Overhyped Energy Drink Reaction

As has been reported extensively, the Food and Drug Administration has received several recent reports of alleged side-effects sustained by consumers who have ingested energy drinks. Predictably, the news stories were immediately followed by hasty calls to ban or restrict these drinks and supplements.

The reports submitted to the FDA, in most cases filed by consumers themselves, detail serious and sometimes life-threatening health problems, including convulsions, heart attacks and death after consuming energy drinks.  The FDA does not consider the reports proof the drinks were in any way related to health problems, but it does lead the agency to look more closely at the products mentioned. According to FDA representative Shelly Burgess:

“As with any reports of a death or injury the agency receives we take them very seriously and investigate diligently…Under the law, Adverse Event Reports serve as a signal to FDA and do not prove causation between a product or ingredient and an adverse event.”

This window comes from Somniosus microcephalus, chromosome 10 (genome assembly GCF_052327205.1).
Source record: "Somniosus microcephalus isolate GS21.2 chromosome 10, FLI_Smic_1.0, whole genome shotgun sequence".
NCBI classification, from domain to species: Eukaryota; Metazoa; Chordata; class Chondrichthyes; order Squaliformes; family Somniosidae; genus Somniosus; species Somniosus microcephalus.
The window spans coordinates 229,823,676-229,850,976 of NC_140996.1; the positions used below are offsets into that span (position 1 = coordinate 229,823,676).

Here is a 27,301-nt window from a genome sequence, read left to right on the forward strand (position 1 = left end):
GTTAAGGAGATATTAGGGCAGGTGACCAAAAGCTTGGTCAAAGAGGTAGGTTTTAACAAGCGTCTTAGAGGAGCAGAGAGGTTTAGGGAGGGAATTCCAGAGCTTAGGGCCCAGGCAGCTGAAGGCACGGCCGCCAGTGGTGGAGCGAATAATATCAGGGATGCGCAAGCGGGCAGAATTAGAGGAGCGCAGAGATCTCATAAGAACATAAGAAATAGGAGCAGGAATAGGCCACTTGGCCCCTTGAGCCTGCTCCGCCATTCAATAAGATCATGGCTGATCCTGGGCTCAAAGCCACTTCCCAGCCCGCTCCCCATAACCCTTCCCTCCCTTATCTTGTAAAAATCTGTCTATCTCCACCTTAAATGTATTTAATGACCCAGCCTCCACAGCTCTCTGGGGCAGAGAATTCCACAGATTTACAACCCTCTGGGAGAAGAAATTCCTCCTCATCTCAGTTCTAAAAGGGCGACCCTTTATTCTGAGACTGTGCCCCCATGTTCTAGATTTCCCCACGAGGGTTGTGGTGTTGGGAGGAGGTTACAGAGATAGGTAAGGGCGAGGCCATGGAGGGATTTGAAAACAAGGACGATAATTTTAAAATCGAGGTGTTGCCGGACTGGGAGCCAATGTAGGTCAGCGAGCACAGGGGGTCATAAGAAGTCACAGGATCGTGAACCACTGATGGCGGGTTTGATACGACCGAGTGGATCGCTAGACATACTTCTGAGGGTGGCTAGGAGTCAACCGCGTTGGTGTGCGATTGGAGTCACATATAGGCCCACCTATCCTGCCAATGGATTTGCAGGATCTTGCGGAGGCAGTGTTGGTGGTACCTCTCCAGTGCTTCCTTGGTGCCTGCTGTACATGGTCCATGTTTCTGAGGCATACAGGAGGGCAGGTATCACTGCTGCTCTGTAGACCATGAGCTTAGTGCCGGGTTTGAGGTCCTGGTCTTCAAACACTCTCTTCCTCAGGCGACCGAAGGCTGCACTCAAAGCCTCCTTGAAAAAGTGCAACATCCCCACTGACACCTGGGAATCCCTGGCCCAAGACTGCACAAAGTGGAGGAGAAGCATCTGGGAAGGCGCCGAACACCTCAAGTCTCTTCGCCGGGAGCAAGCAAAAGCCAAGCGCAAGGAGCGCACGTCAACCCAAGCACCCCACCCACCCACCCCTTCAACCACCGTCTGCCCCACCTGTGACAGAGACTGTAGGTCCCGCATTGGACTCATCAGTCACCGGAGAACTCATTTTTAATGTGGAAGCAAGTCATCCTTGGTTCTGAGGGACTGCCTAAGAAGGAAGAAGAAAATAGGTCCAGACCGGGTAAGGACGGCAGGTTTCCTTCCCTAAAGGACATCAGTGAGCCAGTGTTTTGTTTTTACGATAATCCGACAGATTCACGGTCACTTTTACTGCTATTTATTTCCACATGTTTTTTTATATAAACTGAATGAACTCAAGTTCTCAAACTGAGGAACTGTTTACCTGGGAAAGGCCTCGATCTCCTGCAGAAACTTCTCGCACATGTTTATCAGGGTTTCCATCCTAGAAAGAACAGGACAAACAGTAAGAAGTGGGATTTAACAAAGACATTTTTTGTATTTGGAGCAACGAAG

It is important to make sure the things we consume are safe, but current reaction by media, lawmakers and public health advocates about a small number of incidents that may or may not be related to energy drinks is out of proportion. Nearly 1 million people have heart attacks in America every year, and most did not consume energy drinks. Considering hundreds of millions of cans of energy drinks sold in the U.S. every year, it is safe to say the vast majority of people can tolerate such products without serious cardiac problems.

Anything we ingest can have negative side effects (including water) depending on the quantity consumed and a person’s unique health conditions. This is why it is up to each individual to make food and drink choices for themselves and in consultation with their own physician. It’s terrible when someone accidentally aggravates an unknown medical condition, but that is not a reason to restrict access to that product for everyone.

image via the foodnetwork